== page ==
Mechanics

Clutch Not Working

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Step by step guide on how to fix an automotive clutch assembly that is not working. This article pertains to all vehicles except hybrid and electric.

Difficulty Scale: 4 of 10

Tools and Supplies

  • Flashlight
  • Wrench set
  • Socket set
  • Appropriate replacement parts
  • Protective eyewear and gloves
Begin with the vehicle on level ground, in park with the engine "OFF". Also apply the parking brake.


Clutch Cut-Away


Step 1 - A hydraulic clutch systems use fluid to operate the clutch system. Begin by checking the fluid level of the primary cylinder, if the fluid is low or out completely, the system is leaking and repair is required. Inspect the clutch primary and secondary cylinders for leakage at the dust boot of input rods. (Note: inspect under the dash toward the rear of the clutch master where its common for a leak to occur.)

Step 2 - The clutch disc could be completely broken, not allowing the disc to "slip" within the pressure plate and flywheel. The transmission must be removed and the clutch assembly dissembled to inspect for this condition.

Step 3 - The transmission utilizes an input shaft to drive the drive gears inside the transmission. If this input shaft or gears fail, it can cause the gear shifter to move but no output to the differential. The clutch operation will work normally in this condition, the transmission must be removed and be repaired.

Step 4 - If a clutch primary cylinder fails it will not push fluid to the secondary cylinder, in turn not disengaging the clutch disc. To check for this condition have a helper depress the clutch pedal while watching the secondary cylinder, if no movement is observed. the primary cylinder has failed and replacement is required.

Step 5 - Vehicles equipped with a clutch cable use this cable to activate the clutch assembly. If the clutch control cable fails it will not actuate the clutch assembly causing the transmission to not go into gear. If the pedal is depressed with little resistance inspect the clutch cable for failure.

Step 6 - If all clutch actuation methods checks out okay, (cable or hydraulic) and the system still doesn't operate the clutch pivot could have failed. This pivot is used to transfer force from the clutch actuation system to the clutch throw bearing and in turn depress the clutch pressure plate releasing the disc. If this pivot fails it will cause the clutch to not disengage, to check for this problem the transmission will have to be removed in most cases. This condition is rare but it does happen.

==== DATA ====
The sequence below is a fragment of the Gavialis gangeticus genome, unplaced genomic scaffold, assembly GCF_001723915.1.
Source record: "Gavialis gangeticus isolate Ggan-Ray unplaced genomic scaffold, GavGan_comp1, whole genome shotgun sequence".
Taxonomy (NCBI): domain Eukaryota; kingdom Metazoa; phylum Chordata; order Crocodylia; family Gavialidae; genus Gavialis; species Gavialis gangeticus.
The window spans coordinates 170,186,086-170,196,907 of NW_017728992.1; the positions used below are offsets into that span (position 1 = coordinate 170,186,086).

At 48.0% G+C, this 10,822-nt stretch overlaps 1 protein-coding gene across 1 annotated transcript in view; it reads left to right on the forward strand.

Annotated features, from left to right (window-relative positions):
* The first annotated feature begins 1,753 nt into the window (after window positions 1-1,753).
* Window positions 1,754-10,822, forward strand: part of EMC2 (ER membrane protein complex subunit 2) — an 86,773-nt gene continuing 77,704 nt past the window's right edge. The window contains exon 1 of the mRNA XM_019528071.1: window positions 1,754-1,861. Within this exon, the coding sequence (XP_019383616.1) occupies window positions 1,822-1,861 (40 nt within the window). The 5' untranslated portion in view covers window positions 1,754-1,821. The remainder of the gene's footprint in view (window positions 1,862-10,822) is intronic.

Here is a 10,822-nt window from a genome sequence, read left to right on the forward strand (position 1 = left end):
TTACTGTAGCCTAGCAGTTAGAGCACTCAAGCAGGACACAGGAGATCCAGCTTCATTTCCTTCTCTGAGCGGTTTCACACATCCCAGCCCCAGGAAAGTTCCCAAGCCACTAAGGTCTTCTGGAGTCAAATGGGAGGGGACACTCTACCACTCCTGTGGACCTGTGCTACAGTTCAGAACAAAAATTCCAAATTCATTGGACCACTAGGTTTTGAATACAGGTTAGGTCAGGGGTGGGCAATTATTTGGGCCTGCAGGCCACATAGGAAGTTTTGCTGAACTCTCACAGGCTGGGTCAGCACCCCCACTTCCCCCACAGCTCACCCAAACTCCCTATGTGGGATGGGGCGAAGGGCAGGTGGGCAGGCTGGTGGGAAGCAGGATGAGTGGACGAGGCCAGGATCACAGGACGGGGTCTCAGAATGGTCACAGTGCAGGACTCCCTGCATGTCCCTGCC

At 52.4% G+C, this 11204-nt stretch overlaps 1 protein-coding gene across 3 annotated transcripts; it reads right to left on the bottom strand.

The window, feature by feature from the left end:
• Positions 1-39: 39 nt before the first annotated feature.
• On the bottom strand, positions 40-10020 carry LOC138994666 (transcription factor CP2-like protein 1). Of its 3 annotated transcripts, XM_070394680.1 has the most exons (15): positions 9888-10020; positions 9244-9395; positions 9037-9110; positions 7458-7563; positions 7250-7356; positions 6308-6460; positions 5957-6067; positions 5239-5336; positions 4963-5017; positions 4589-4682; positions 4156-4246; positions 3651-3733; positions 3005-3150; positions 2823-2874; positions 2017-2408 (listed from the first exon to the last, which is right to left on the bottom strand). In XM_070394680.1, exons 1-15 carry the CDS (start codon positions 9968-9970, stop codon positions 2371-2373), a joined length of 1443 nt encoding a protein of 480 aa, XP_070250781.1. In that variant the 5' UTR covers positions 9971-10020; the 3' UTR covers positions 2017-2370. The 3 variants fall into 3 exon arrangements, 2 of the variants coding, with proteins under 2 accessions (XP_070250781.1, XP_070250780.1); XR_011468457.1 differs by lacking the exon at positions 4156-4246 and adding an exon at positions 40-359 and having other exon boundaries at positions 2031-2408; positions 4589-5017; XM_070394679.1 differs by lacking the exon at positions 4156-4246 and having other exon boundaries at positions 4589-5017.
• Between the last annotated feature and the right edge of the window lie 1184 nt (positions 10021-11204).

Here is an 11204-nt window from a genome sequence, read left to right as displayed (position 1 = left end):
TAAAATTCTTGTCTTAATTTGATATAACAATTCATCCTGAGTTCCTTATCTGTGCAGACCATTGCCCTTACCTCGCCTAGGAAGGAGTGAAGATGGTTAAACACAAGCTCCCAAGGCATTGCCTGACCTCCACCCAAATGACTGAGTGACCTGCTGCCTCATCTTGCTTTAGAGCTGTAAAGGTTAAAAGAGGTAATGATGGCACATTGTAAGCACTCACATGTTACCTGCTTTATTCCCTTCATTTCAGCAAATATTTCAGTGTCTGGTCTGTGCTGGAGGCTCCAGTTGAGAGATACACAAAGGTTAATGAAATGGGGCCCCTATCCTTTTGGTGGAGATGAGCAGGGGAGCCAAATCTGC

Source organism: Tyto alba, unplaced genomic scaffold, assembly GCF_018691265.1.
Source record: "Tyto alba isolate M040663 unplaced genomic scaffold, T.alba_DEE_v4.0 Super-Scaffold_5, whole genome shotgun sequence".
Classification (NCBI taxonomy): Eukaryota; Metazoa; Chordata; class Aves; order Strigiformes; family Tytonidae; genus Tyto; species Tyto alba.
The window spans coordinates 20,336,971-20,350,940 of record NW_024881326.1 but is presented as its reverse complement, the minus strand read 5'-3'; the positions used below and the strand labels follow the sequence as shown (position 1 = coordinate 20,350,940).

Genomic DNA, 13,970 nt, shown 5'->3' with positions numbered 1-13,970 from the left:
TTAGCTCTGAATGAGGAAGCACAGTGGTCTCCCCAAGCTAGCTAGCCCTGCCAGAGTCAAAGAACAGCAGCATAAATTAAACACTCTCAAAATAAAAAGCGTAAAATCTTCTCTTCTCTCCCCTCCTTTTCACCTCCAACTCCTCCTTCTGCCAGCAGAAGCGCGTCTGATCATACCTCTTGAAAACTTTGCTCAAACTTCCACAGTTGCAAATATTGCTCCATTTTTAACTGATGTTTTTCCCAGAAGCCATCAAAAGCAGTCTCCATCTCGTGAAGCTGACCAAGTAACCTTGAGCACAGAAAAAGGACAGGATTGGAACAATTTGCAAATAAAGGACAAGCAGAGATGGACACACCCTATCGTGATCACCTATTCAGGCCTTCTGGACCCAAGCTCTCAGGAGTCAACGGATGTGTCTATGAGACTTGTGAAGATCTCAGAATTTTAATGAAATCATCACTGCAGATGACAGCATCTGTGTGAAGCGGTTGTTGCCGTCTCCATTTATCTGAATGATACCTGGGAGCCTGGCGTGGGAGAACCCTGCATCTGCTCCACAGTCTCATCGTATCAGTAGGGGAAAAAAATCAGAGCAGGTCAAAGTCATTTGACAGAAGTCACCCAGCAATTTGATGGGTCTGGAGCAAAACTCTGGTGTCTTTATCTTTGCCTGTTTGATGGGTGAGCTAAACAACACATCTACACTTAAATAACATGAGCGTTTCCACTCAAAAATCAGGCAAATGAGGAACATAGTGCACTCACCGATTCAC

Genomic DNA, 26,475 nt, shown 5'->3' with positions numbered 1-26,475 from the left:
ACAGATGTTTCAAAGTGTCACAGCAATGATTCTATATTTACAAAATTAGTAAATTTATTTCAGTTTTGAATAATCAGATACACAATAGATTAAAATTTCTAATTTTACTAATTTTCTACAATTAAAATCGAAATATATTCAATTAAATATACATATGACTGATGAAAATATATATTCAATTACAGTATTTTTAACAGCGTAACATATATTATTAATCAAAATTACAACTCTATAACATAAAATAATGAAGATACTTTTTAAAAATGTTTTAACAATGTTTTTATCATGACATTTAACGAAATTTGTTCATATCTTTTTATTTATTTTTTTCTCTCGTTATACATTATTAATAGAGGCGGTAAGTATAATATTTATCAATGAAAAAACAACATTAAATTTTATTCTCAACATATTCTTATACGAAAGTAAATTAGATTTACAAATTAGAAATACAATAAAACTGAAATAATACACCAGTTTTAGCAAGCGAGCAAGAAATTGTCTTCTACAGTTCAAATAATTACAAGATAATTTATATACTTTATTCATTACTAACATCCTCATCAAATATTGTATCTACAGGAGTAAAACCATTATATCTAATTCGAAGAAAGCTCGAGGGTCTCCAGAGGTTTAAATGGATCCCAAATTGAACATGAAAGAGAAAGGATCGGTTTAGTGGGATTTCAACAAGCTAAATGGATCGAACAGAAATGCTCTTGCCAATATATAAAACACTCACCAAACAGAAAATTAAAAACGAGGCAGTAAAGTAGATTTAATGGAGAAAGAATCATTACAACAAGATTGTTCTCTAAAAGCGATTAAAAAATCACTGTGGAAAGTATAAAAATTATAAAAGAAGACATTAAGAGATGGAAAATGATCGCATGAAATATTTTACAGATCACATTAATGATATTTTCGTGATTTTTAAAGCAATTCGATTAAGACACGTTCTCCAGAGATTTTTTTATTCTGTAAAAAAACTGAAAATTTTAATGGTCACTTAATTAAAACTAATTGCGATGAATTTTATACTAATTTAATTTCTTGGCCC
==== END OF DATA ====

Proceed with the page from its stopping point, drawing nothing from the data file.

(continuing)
Step 7 - The clutch disc is made of an asbestos compound much like a brake pad, when this material wears it loses pressure against the pressure plate and flywheel which allows slippage. The clutch disc is worn out and replacement is needed. (Note: If engine leak are present it can contaminate the clutch disc causing slippage.)

Step 8 - A standard transmission utilizes many roller and thrust bearings to support the shafts and gears which make up the transmission. If any of these bearings fail it will cause the transmission to make a grinding or whirring sound. If a gear synchronizer (synchro) is worn it will not stop the gear when shifting and will cause a grinding inside the transmission when the rotating gears attempt to engage. If either of these conditions has occurred the transmission will have to be replaced or disassembled and repaired.

Step 9 - If the vehicle is running and a whirring sound is heard form the transmission, then it goes away when the clutch is depressed, the transmission input shaft bearing has failed.

Step 10 - If when the clutch pedal is depressed a squealing noise is observed, but quite when the clutch is not disengaged the throwout bearing has failed.


Helpful Information

Never let little clicking noises go unattended; a small noise can cause a large problem. Try not to overload a vehicle or tow beyond the capacity this can cause premature transmission failure.

Best Practices

  • When replacing a clutch disc, also replace the pressure plate throwout and pilot bearings if equipped.
  • ┬áRemove flywheel and have it resurfaced.
  • Once the flywheel has been removed inspect the engine rear main seal and replace if needed.
  • Always lubricate the throwout bearing slide surface to ensure proper operation
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AUTHOR


Written by
Co-Founder and CEO of 2CarPros.com
35 years in the automotive repair field, ASE Master Technician, Advanced Electrical and Mechanical Theory.


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Article first published (Updated 2013-09-20)